We’re to help you figure out how long brake pads last, what causes them to wear out, and what factors influence how long they last.
What is a Brake Pad?
Brake pads are located between the brake shoe and the brake drum. The brake caliper contains brake pads. When you press the brake pedal, the caliper applies pressure to the brake pads, which clamp on the brake disc, causing your tires to slow down.
Without working brake pads, other components of your braking system can quickly wear out. Brake pads will wear out with time and will need to be replaced regularly to ensure that the braking system performs properly.
How long do brake pads last?
This question has no definitive answer. The brake pad can last anywhere from 20,000 to 70,000 miles, according to various car manufacturers. However, most car owners repair their brake pads after 40,000 miles on average.
Some brake pads can wear out after only 20,000 miles, while others will last up to 70,000 miles. It’s just a matter of when and how it breaks down.
The following are some of the elements that influence brake pad longevity:
- The Driving Environment. Driving in locations where there is a lot of braking, such as mountainous routes, or in a place where there are a lot of stops, such as in town or stop-and-go traffic, will wear down the brakes faster.
- Types of Brake Pads. There are three basic varieties of brake pads, each with its own set of materials. Organic brake pads have the shortest lifespan of any of the three types of brake pads and are prone to brake fade. Semi-metallic brake pads (metallic brake pads) are designed to outperform organic brake pads in terms of durability and braking reaction. A semi-metallic brake pad should last roughly 50,000 kilometers. Ceramic pads have the longest life expectancy. They are typically seen in premium vehicles and are designed to provide a comfortable braking experience.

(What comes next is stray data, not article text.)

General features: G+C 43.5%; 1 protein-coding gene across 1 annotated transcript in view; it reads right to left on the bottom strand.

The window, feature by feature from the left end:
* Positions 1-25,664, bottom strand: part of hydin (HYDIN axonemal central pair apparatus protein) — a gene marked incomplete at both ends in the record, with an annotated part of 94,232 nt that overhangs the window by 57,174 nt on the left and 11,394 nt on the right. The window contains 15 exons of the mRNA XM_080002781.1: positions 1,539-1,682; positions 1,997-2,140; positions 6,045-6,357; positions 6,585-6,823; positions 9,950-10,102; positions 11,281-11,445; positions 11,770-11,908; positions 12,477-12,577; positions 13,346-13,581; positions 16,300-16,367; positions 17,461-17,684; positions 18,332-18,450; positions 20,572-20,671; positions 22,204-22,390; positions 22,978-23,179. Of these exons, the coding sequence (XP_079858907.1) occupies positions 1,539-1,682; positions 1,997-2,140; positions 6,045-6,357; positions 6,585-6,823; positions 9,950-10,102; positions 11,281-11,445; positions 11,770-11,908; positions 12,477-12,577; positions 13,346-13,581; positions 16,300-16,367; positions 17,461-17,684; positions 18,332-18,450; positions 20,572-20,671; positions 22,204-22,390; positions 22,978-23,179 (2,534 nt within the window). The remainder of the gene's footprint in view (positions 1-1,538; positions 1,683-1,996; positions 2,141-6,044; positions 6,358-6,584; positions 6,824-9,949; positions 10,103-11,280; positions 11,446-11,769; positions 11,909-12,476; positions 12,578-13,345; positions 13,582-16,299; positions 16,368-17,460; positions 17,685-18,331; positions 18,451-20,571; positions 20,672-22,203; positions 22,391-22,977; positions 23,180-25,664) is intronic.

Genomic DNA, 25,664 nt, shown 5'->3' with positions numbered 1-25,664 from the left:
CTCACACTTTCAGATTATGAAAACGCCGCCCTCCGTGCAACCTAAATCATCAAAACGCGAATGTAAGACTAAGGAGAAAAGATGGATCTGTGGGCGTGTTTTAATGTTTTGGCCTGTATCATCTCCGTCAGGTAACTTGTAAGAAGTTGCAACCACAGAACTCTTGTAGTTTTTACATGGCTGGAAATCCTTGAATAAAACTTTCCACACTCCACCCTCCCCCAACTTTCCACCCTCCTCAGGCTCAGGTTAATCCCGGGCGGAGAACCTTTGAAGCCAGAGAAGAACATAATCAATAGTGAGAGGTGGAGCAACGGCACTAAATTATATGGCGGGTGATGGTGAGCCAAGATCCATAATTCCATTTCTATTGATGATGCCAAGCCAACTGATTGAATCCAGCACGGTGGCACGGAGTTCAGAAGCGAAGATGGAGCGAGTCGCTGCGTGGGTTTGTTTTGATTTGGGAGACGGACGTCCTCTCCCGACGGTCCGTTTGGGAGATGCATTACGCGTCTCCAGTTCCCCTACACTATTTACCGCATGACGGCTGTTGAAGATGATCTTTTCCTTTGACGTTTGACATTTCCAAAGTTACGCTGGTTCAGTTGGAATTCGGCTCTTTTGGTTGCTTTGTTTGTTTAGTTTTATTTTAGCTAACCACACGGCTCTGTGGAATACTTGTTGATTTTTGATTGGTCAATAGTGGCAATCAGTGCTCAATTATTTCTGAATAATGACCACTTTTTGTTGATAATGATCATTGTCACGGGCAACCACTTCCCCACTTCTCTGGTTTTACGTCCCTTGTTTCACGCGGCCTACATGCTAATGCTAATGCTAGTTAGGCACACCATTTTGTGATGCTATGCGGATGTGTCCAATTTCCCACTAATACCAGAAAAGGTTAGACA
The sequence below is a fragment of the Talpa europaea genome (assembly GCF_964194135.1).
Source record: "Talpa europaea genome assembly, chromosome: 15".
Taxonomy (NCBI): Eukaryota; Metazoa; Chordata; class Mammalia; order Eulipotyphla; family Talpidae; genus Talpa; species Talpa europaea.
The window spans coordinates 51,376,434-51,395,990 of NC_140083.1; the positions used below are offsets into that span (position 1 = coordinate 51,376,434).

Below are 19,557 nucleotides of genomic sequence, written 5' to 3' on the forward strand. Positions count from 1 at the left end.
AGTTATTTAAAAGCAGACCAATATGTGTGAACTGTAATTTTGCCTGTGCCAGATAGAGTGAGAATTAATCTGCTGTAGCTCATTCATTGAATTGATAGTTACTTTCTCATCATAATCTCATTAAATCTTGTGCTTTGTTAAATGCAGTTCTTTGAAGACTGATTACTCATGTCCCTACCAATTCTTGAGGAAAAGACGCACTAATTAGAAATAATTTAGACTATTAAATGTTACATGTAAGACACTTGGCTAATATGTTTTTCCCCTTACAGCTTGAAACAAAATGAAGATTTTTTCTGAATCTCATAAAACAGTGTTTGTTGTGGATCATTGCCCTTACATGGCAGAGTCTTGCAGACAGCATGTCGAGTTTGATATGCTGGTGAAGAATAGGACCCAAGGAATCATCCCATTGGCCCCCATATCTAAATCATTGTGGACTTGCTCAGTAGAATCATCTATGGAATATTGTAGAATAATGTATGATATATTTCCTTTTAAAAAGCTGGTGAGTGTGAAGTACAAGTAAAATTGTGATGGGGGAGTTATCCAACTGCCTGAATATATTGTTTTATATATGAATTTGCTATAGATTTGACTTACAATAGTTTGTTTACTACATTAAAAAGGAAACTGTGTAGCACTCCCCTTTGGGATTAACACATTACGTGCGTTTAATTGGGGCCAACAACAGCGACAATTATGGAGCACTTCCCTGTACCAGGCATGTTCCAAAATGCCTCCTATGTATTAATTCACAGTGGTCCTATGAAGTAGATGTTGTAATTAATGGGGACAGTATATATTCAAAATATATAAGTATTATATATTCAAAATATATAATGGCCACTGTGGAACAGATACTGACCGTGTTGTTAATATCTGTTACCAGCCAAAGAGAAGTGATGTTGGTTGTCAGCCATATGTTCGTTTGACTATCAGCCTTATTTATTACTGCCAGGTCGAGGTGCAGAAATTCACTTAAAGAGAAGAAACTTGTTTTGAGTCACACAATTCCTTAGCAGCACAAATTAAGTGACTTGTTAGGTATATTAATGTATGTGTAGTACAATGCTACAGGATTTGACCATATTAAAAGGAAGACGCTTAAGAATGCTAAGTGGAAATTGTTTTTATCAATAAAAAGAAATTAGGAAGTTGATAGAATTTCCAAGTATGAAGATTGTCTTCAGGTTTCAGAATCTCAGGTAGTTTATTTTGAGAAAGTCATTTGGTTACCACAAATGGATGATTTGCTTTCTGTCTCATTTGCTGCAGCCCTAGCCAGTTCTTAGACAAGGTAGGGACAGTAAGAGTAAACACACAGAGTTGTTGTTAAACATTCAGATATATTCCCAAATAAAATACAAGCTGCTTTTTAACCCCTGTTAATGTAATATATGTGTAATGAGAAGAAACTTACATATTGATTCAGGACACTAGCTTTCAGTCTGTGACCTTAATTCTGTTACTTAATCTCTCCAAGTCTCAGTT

- Your Driving Habits. When you’re driving quickly and abruptly press the brakes, it takes a lot of stopping power to bring your vehicle to a standstill. Increased brake wear is a common result of this. Driving your car slower means your brake pads won’t have to work as hard to bring your vehicle to a halt, and you can expect your brake pads to last longer as a result.
- Condition of Brake Rotors and Calipers. Your brake rotors and calipers might easily impact your braking pad if they aren’t in good shape. Brake pads can wear out faster than they should due to a jammed brake caliper or a deformed rotor.
When to Replace Brake Pads
Check your brake pads every time you change your oil, and read your vehicle’s service manual for recommended replacement intervals. To extend the life of the other parts of the braking system, it’s better to change brake pads before you notice any signs.
- Replace the brake pads when the brake pad thickness is the same as the backing plate thickness, and before the pad wear indicator makes a squealing noise.
- If the brake pedal vibrates or feels like it’s squeezing when you depress it, have them check right away. Make sure you have enough brake fluid if the brake pedal feels mushy.
- If your brake pads are already worn out, you’ll hear metal-on-metal contact between the rotor and the caliper.
If your vehicle exhibits any of the above signs, make sure to replace the brake pads as soon as possible, preferably with the same material.